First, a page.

“One thing I always tell the guys in regards to operation, is that driving faster does not speed things up. Driving slow can lead to a driver being more efficient. If you’re going too fast past one area, you may not be able to get to the debris. This means you have to circle around to pick it back up. I tell them to drive around 5mph and swerve back and forth to get everything in one pass without having to come back to get something you missed.” 

Blackerby also tells his crew to turn their trucks off and reduce idling time to increase efficiency.

Giving your crew something to work for can also lead to a more efficient operator. For each sweeping machine you, there should be a primary person assigned to operate it. The benefit of this arrangement is that operators feel both pride in, and responsibility for, the expensive piece of equipment they are assigned to use and the jobs they complete with their machine. Also, by working in one machine exclusively, the operator becomes familiar with its personality and quirks, and can develop a skill that gets the most from the machine.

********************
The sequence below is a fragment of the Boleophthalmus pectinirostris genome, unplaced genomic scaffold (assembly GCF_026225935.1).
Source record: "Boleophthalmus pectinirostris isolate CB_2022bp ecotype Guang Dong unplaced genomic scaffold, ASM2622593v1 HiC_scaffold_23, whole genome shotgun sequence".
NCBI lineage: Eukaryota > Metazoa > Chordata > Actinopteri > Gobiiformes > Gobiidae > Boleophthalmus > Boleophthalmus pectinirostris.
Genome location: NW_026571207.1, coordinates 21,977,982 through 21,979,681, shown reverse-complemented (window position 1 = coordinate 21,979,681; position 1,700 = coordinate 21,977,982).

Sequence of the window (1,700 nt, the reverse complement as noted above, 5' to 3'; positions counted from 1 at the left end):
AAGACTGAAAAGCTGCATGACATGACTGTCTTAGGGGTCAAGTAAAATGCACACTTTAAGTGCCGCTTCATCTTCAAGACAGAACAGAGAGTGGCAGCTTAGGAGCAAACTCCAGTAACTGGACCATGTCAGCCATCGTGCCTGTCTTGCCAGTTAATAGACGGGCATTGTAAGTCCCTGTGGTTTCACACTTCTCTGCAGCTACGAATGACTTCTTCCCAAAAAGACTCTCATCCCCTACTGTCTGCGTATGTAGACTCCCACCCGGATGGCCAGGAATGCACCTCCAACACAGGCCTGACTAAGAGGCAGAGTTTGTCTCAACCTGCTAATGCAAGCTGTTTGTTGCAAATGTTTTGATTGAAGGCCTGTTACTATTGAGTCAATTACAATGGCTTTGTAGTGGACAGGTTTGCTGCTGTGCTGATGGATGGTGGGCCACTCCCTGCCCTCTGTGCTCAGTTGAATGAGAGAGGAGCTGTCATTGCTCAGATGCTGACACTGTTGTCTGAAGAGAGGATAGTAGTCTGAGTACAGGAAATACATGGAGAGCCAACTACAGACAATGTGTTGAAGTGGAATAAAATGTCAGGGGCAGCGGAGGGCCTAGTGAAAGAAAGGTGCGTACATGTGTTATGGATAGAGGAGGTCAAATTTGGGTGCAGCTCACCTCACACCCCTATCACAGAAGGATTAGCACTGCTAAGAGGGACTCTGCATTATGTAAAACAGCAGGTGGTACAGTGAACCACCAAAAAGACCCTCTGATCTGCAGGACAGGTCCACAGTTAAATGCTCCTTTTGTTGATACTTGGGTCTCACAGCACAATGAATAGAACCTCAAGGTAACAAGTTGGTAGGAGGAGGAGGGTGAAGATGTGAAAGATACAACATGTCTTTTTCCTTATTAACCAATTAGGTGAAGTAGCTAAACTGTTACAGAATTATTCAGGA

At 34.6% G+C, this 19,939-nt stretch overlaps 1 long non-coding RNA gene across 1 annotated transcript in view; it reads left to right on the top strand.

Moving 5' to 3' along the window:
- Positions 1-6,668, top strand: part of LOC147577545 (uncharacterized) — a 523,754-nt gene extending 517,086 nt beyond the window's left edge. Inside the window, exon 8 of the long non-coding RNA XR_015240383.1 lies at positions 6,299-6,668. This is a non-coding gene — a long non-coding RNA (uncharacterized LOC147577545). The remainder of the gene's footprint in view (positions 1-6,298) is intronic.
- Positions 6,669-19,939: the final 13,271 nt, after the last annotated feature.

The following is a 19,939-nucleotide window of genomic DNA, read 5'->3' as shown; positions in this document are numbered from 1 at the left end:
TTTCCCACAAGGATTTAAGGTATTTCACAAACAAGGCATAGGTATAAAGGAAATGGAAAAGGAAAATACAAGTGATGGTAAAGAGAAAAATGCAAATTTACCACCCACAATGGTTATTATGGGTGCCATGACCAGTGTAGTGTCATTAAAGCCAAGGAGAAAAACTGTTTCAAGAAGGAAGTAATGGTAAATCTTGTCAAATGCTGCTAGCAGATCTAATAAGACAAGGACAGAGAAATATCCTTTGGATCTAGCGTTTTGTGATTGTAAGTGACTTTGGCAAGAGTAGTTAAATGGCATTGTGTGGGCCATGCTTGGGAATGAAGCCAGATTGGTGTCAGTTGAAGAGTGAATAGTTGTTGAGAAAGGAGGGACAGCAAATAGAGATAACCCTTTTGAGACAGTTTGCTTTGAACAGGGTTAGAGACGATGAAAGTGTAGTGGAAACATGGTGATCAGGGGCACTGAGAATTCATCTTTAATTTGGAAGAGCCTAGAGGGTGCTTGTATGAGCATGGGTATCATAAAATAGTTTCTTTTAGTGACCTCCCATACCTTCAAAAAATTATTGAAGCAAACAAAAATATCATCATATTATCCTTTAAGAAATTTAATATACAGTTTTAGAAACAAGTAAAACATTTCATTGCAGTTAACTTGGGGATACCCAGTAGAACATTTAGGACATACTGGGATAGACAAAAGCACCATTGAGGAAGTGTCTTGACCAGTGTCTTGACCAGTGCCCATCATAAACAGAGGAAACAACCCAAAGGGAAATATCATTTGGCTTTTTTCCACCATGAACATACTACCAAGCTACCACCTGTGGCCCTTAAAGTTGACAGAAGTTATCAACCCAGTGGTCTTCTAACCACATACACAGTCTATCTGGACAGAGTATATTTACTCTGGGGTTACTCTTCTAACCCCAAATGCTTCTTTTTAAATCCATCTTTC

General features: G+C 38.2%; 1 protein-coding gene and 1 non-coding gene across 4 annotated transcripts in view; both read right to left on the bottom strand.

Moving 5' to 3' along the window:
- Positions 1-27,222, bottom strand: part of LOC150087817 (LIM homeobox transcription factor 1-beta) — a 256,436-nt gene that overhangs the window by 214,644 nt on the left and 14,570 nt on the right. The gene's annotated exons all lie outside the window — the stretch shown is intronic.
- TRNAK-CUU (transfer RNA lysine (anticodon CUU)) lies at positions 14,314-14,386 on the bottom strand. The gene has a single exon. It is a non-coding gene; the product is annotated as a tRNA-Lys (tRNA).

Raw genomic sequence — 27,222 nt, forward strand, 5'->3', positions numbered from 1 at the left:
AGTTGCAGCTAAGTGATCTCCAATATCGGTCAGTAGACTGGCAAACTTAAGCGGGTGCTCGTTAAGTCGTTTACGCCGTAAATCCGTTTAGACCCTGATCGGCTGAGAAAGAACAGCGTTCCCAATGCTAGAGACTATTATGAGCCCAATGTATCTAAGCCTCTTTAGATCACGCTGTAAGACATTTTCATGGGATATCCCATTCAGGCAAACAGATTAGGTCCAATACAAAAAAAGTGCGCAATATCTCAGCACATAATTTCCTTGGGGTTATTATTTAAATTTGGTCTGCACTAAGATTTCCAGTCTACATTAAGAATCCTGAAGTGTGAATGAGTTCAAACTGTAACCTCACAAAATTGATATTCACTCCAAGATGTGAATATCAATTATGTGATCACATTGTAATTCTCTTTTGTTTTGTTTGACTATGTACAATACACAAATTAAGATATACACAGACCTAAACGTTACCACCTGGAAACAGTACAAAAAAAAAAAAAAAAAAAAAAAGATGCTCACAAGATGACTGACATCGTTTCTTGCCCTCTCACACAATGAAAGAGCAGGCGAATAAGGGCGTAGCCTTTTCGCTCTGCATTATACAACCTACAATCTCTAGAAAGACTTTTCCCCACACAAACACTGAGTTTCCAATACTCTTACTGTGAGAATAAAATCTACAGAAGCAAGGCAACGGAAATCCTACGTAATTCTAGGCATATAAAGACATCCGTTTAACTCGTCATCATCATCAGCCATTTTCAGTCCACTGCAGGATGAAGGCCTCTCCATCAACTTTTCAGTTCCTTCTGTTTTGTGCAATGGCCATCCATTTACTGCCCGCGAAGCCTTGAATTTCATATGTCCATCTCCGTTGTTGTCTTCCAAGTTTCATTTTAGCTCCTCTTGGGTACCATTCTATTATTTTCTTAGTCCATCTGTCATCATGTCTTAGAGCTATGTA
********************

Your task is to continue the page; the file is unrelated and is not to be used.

Make a Plan

Having your routes planned out is a no-brainer in this industry. Finding the fastest routes to each location and grouping jobs based on proximity to each other is something contractors have been doing for years. Some companies have even developed routing software that helps contractors to better optimize the sweeping routes.

“Most all of your routes will already be set,” Blackerby says. “The contract work is set and done week after week. Once the schedules are made, they pretty much stay the same. Using a GPS, you can see on the map how efficient the routes are for your crew. You want to minimize excessive drive time and never want your operator to have to double back on a route.”

Blackerby says that by studying the GPS, he’s been able to create more efficient routes. “You may have a route that you think is full, but by studying the GPS you can tell if there is wasted drive time. If you correct that, you may be able to save an hour or two, which means that driver can now pick up another shopping center on his route. That is 100% profit to the bottom line.

Blackerby says that excessive drive-time is downtime, which may cause you to charge a much higher rate to cover your expenses, but if you’re efficient and you keep the trucks working you can be more flexible with the price you charge.

“The whole business is based on time. You buy the sweeper and then you’re basically just selling time in the truck. The more efficient the route, the more places you can sweep. And the more places you can sweep in a night, the more competitive you can be with your price.”